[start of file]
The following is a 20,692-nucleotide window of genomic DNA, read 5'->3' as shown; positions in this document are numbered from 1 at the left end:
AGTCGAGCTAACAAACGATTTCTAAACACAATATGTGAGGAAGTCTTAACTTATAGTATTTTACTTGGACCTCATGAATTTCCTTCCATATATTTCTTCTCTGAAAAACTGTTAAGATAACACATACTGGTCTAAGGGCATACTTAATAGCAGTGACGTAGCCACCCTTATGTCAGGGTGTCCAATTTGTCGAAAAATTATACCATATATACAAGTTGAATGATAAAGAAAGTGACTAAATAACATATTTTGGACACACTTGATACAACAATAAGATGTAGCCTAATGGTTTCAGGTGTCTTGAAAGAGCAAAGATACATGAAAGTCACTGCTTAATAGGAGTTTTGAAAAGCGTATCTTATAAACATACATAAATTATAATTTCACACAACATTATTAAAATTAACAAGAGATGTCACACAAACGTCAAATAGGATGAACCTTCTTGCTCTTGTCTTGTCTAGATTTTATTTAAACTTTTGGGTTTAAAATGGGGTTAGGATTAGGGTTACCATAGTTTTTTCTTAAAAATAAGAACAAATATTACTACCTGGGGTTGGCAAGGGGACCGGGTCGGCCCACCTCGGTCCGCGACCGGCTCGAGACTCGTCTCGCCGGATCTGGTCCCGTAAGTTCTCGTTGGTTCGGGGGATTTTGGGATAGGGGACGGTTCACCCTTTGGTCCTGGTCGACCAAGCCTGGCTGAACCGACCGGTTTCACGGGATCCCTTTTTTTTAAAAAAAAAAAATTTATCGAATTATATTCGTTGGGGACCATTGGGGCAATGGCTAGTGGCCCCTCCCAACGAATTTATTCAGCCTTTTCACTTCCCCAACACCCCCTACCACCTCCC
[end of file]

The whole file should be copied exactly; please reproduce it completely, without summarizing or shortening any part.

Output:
The following is a 20,692-nucleotide window of genomic DNA, read 5'->3' as shown; positions in this document are numbered from 1 at the left end:
AGTCGAGCTAACAAACGATTTCTAAACACAATATGTGAGGAAGTCTTAACTTATAGTATTTTACTTGGACCTCATGAATTTCCTTCCATATATTTCTTCTCTGAAAAACTGTTAAGATAACACATACTGGTCTAAGGGCATACTTAATAGCAGTGACGTAGCCACCCTTATGTCAGGGTGTCCAATTTGTCGAAAAATTATACCATATATACAAGTTGAATGATAAAGAAAGTGACTAAATAACATATTTTGGACACACTTGATACAACAATAAGATGTAGCCTAATGGTTTCAGGTGTCTTGAAAGAGCAAAGATACATGAAAGTCACTGCTTAATAGGAGTTTTGAAAAGCGTATCTTATAAACATACATAAATTATAATTTCACACAACATTATTAAAATTAACAAGAGATGTCACACAAACGTCAAATAGGATGAACCTTCTTGCTCTTGTCTTGTCTAGATTTTATTTAAACTTTTGGGTTTAAAATGGGGTTAGGATTAGGGTTACCATAGTTTTTTCTTAAAAATAAGAACAAATATTACTACCTGGGGTTGGCAAGGGGACCGGGTCGGCCCACCTCGGTCCGCGACCGGCTCGAGACTCGTCTCGCCGGATCTGGTCCCGTAAGTTCTCGTTGGTTCGGGGGATTTTGGGATAGGGGACGGTTCACCCTTTGGTCCTGGTCGACCAAGCCTGGCTGAACCGACCGGTTTCACGGGATCCCTTTTTTTTAAAAAAAAAAAATTTATCGAATTATATTCGTTGGGGACCATTGGGGCAATGGCTAGTGGCCCCTCCCAACGAATTTATTCAGCCTTTTCACTTCCCCAACACCCCCTACCACCTCCC